Cold police can wear woolly hats
Front line police officers will be issued with woolly hats to help stave off the cold as they spend hours outside in freezing temperatures.
Chief Constable of Thames Valley Police Sara Thornton approved the scheme and the new headwear is now being introduced across the force.
This is the first time that front line officers in Thames Valley have been allowed to wear woolly hats as part of their uniform.
Pc Lisa Stanhope, who is health and safety lead for the force's federation, requested the new head gear because normal hard hats do not keep officers warm.
She said: "Woolly hats have been issued to officers in specialist roles or firearms because they might need to be out in the open all day. But front line officers were never really recognised as requiring that because they are in and out of cars or buildings.
"More and more often front line police officers are used to guard murder scenes or serious incident scenes in really cold and inclement weather.
"I hope that this is going to be something that spreads across the country.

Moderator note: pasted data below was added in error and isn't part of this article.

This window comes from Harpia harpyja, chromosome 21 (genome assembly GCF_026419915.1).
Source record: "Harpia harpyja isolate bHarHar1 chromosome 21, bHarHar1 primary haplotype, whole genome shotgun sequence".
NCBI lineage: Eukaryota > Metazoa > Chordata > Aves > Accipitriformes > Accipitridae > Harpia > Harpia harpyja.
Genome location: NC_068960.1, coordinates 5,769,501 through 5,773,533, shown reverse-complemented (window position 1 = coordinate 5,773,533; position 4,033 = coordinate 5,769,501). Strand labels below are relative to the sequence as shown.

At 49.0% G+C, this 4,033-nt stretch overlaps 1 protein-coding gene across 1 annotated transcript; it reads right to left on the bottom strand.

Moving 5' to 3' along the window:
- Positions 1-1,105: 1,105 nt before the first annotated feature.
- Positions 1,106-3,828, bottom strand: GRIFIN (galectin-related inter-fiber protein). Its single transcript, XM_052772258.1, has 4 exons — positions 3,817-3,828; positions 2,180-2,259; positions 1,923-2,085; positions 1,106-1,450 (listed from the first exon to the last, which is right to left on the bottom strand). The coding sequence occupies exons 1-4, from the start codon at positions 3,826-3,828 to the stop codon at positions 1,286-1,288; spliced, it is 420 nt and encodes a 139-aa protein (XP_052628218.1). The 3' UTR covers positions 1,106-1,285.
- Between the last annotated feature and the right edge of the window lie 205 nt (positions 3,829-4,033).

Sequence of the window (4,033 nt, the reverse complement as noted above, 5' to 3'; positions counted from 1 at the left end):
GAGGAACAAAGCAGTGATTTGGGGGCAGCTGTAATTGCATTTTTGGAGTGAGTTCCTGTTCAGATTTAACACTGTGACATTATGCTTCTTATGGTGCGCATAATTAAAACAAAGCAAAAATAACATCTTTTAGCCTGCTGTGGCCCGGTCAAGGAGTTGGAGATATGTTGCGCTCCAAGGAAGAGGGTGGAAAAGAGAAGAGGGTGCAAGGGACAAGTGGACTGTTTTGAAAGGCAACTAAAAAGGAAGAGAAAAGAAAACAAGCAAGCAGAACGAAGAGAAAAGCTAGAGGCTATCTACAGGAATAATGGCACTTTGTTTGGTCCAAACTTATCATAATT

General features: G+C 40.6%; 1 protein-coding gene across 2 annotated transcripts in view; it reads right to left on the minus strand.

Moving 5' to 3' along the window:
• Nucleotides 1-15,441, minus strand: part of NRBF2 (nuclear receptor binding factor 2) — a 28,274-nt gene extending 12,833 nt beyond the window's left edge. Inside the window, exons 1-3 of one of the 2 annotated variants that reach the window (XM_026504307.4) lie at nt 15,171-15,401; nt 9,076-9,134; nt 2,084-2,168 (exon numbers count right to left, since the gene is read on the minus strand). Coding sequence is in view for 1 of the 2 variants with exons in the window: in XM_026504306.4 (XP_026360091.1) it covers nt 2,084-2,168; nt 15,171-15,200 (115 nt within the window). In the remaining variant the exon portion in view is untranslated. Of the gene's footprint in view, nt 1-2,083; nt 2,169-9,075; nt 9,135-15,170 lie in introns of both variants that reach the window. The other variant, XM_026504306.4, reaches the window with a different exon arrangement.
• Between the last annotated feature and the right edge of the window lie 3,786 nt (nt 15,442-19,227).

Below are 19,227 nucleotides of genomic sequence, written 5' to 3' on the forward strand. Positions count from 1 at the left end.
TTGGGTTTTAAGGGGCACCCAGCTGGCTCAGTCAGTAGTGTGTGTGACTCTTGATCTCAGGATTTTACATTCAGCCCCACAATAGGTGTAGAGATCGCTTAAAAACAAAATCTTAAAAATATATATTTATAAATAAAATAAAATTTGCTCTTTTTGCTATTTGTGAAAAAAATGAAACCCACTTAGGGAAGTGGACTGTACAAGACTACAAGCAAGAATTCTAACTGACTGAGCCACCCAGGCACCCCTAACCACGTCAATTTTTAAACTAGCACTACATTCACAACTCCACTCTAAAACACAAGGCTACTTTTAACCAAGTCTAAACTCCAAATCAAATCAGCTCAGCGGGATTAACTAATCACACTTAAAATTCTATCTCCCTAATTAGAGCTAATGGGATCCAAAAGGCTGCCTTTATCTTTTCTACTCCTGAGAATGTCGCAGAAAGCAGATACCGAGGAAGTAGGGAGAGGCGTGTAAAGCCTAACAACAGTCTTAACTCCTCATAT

"People are used to seeing TV programmes from America with police in deer stalkers or woollen hats or baseball caps, so I don't think the public reaction will be poor."
Around 6,000 police constables, sergeants and PCSOs are being issued with the "beanie" style hats, which are black with the word "police" or "PCSO" embroidered on them. They cannot be worn while on patrol or in patrol cars.
Ch Supt Andy Standen said: "Thames Valley Police can confirm it has purchased 'Police' and 'PCSO' marked woollen hats to supply to Constables, Sergeants and Police Community Support Officers (PCSOs) working in front line roles, where they have been deployed to static, cold weather incidents such as scene guards or cordons."